Saturday, 28 July 2018

Saturday Photo: Chicory on a Hot Summer Morning

The rain has finally begun to fall again a little, but for about three weeks we had very little, and only the hardiest of flowers were blooming in the fields.

Chicory is one of them.  The field is the disused brownfield in the Mile End district of Montreal called Le champ des possibles. It's been a protected urban wilderness for five years, and now it is full of wild flowers and bird song.

Nice to walk in on a hot morning.  Great initiative in the middle of a city.

Sunday, 22 July 2018

Saturday Photo: Rock of Ages: How Concrete Built the World As We Know It

 This week I hope to finish up my new book, Rock of Ages: How Concrete Built the World as We Know.  Well, maybe not finish, but at least have a decent manuscript to send to the folks at the University of Regina Press.  In the meantime, here's an example of what working with concrete on a small scale looks like.

Sunday, 15 July 2018

Saturday Photo: Moshe Safdie's 80th Birthday

Here's the building that started the remarkable career of Moshe Safdie: Habitat 67.  Apparently he turns 80 this weekend, while Habitat turned 50 last year.  How time flies when you're having fun!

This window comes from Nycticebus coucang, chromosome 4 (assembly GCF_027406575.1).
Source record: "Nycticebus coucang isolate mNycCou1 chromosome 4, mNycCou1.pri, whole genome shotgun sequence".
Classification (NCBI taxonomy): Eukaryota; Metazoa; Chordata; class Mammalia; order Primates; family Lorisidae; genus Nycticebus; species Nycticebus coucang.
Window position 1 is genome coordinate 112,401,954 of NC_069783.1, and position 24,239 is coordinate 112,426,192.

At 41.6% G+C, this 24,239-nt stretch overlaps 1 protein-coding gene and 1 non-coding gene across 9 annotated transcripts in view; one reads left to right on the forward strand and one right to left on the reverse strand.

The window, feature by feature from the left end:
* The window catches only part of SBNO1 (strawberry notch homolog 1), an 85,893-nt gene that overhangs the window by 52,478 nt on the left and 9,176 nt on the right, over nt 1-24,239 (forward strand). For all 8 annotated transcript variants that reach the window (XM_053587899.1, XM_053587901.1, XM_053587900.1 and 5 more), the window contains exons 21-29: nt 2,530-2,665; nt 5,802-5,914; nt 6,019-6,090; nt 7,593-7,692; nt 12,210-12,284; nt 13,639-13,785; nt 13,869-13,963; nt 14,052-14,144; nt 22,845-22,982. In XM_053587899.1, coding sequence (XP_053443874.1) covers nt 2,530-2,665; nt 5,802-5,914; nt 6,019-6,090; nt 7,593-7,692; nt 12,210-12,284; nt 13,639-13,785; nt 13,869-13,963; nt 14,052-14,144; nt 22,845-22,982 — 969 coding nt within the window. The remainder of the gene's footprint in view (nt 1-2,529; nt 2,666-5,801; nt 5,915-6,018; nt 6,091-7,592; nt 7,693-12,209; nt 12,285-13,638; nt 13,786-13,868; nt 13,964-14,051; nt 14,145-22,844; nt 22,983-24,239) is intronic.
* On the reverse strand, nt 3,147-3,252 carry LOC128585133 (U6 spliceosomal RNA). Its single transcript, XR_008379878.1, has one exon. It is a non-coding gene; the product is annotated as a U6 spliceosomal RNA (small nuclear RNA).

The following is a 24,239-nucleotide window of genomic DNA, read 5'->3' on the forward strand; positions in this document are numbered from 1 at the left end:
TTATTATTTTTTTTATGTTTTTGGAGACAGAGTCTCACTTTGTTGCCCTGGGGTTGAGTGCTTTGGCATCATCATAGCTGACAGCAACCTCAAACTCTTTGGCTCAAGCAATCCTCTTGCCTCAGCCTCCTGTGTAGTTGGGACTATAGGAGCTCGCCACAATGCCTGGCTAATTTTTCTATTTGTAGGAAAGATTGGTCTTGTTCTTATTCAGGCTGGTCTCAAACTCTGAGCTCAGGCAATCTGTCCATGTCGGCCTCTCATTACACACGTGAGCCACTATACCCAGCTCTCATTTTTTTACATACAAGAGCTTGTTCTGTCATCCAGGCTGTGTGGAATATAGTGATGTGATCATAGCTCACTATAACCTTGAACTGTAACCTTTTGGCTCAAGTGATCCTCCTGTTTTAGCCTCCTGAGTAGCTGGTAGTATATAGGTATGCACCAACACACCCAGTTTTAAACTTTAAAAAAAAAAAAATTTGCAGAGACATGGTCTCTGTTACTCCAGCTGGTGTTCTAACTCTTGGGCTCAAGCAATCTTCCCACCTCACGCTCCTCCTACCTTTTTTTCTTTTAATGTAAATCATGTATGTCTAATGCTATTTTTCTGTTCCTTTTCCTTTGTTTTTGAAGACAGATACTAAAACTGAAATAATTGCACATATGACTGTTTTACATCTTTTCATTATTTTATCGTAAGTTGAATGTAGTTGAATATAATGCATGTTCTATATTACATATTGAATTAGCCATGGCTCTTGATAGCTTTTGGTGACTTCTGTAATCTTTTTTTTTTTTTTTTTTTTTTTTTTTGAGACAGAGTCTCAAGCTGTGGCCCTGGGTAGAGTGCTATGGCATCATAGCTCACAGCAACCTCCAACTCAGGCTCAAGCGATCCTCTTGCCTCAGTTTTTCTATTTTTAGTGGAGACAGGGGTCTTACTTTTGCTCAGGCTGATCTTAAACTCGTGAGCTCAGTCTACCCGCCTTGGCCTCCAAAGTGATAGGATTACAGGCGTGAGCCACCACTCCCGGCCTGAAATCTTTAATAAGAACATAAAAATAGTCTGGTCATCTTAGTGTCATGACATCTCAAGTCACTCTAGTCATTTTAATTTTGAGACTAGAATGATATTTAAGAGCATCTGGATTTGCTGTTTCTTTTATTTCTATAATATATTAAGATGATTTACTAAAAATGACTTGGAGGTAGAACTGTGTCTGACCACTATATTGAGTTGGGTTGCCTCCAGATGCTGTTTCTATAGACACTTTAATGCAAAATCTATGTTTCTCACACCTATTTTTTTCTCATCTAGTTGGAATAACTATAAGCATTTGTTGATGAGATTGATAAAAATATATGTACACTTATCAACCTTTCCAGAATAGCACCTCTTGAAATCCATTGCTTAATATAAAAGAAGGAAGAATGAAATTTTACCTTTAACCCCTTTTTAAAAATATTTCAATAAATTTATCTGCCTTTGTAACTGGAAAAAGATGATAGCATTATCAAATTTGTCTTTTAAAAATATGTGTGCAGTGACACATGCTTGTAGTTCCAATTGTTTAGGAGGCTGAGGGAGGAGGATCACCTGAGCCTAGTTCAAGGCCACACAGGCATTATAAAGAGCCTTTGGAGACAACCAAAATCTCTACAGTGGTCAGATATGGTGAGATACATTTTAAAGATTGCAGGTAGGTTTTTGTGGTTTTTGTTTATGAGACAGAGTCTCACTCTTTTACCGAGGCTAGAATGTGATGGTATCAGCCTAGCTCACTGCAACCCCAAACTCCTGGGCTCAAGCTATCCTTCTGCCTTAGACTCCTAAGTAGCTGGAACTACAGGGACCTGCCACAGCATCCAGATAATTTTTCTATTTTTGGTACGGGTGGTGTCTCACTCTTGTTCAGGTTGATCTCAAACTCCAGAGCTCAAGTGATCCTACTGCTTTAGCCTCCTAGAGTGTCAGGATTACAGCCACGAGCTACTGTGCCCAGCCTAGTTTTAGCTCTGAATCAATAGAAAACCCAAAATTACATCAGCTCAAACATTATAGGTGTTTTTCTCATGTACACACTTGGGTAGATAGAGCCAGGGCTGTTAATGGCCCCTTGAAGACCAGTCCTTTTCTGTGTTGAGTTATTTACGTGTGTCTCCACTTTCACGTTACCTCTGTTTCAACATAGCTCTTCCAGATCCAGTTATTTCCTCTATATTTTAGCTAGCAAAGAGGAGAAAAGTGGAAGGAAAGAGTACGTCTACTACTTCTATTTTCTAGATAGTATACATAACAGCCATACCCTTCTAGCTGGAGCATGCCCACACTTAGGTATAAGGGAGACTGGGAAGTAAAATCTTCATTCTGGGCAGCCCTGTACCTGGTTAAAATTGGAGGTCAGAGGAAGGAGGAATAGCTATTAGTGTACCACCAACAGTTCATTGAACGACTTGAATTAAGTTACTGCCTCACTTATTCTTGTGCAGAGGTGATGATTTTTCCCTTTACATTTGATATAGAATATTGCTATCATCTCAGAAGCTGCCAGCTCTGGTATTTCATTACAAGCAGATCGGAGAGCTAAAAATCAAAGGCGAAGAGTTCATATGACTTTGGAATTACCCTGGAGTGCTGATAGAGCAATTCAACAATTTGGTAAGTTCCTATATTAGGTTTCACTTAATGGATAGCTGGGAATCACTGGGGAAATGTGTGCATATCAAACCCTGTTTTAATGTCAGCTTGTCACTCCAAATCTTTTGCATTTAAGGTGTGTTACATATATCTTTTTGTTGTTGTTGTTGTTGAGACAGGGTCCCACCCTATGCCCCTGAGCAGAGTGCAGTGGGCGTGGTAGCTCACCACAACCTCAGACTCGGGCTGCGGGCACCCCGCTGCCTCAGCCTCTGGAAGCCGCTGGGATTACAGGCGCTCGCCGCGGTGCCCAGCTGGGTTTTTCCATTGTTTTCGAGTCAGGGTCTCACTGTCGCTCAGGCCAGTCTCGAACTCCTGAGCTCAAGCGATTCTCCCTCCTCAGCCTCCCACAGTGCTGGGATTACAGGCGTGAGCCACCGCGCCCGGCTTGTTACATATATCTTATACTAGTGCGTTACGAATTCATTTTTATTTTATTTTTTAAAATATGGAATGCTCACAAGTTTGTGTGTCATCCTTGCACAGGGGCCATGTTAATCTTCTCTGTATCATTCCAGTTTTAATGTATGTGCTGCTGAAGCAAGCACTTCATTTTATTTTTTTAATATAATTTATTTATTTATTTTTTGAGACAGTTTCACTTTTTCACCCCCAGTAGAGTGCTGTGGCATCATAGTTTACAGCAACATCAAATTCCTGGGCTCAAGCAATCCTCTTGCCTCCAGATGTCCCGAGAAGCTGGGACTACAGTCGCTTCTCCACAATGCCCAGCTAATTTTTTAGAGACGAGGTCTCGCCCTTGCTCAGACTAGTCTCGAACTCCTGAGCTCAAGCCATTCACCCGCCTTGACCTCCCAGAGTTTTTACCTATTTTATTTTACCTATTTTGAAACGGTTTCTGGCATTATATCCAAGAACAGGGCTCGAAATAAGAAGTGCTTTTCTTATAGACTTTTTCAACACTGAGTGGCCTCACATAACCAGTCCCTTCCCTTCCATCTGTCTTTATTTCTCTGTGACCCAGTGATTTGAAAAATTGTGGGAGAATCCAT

Saturday, 7 July 2018

Saturday Photo: Breakfast on the Grass, or Why It's Good to Talk about Heat-Related Deaths

It's been hot around here and  until the heat wave broke yesterday the parks were full of people early in the morning taking a break(fast) away from their hot digs.

We've had emails from friends who've seen the stories of heat related deaths in Montreal and want to know how we're faring.  The answer is:  fine actually. 

But has been bothering me is the way that practically none of the reporting mentioned the fact that health authorities in other jurisdictions like Ontario don't report heat-related  dates immediately.  Presumably that will come, but only a couple of months later, in the fall, after the heat crisis is past.

The approach in Quebec has been different since 2010.  Heath-related deaths must be reported, so that public health measures can be taken right now.  There's no way of knowing at this point if the door to door visits by firemen, the bottles of water distributed, and the publicity of what to do during a heat wave have averted deaths.    Presumably that will come later when the numbers are crunched and we see what kind of "excess deaths" occurred.

The interesting thing will be to see how the figures here compare with those in Toronto, say, or Ottawa where there weren't  heat awareness campaigns. My guess is that the rate will be as high or higher, even though according to the Globe and Mail today "only 53 per cent of households in Quebec have air conditioning, compared with 83 per cent in Ontario and 57 per cent nationwide, according to 2015 figures from Statistics Canada.